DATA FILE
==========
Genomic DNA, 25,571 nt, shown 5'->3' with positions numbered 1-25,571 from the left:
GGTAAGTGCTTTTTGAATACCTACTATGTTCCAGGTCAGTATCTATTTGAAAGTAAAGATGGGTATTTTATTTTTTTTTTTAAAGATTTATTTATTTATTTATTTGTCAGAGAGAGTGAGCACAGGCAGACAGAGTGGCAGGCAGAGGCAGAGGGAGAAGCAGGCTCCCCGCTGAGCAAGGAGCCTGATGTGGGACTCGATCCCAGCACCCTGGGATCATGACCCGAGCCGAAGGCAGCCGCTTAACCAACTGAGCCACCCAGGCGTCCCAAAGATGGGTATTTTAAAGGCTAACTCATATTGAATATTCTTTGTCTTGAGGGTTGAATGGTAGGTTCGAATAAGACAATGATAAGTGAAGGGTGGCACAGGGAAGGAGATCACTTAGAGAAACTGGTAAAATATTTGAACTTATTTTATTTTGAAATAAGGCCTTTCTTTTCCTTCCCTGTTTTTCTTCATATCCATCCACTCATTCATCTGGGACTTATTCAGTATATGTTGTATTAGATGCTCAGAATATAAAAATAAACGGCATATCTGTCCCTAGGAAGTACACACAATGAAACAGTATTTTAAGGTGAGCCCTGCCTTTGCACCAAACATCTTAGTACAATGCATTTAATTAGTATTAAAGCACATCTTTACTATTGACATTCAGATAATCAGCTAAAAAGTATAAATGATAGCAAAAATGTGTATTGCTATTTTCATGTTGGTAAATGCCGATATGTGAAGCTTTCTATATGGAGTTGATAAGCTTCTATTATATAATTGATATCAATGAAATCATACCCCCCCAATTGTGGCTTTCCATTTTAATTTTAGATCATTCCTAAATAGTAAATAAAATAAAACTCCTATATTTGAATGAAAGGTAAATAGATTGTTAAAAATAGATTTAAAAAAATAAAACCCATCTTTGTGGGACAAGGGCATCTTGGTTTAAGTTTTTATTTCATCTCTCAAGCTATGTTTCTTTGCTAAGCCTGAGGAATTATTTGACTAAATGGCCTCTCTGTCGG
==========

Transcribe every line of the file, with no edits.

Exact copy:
Genomic DNA, 25,571 nt, shown 5'->3' with positions numbered 1-25,571 from the left:
GGTAAGTGCTTTTTGAATACCTACTATGTTCCAGGTCAGTATCTATTTGAAAGTAAAGATGGGTATTTTATTTTTTTTTTTAAAGATTTATTTATTTATTTATTTGTCAGAGAGAGTGAGCACAGGCAGACAGAGTGGCAGGCAGAGGCAGAGGGAGAAGCAGGCTCCCCGCTGAGCAAGGAGCCTGATGTGGGACTCGATCCCAGCACCCTGGGATCATGACCCGAGCCGAAGGCAGCCGCTTAACCAACTGAGCCACCCAGGCGTCCCAAAGATGGGTATTTTAAAGGCTAACTCATATTGAATATTCTTTGTCTTGAGGGTTGAATGGTAGGTTCGAATAAGACAATGATAAGTGAAGGGTGGCACAGGGAAGGAGATCACTTAGAGAAACTGGTAAAATATTTGAACTTATTTTATTTTGAAATAAGGCCTTTCTTTTCCTTCCCTGTTTTTCTTCATATCCATCCACTCATTCATCTGGGACTTATTCAGTATATGTTGTATTAGATGCTCAGAATATAAAAATAAACGGCATATCTGTCCCTAGGAAGTACACACAATGAAACAGTATTTTAAGGTGAGCCCTGCCTTTGCACCAAACATCTTAGTACAATGCATTTAATTAGTATTAAAGCACATCTTTACTATTGACATTCAGATAATCAGCTAAAAAGTATAAATGATAGCAAAAATGTGTATTGCTATTTTCATGTTGGTAAATGCCGATATGTGAAGCTTTCTATATGGAGTTGATAAGCTTCTATTATATAATTGATATCAATGAAATCATACCCCCCCAATTGTGGCTTTCCATTTTAATTTTAGATCATTCCTAAATAGTAAATAAAATAAAACTCCTATATTTGAATGAAAGGTAAATAGATTGTTAAAAATAGATTTAAAAAAATAAAACCCATCTTTGTGGGACAAGGGCATCTTGGTTTAAGTTTTTATTTCATCTCTCAAGCTATGTTTCTTTGCTAAGCCTGAGGAATTATTTGACTAAATGGCCTCTCTGTCGG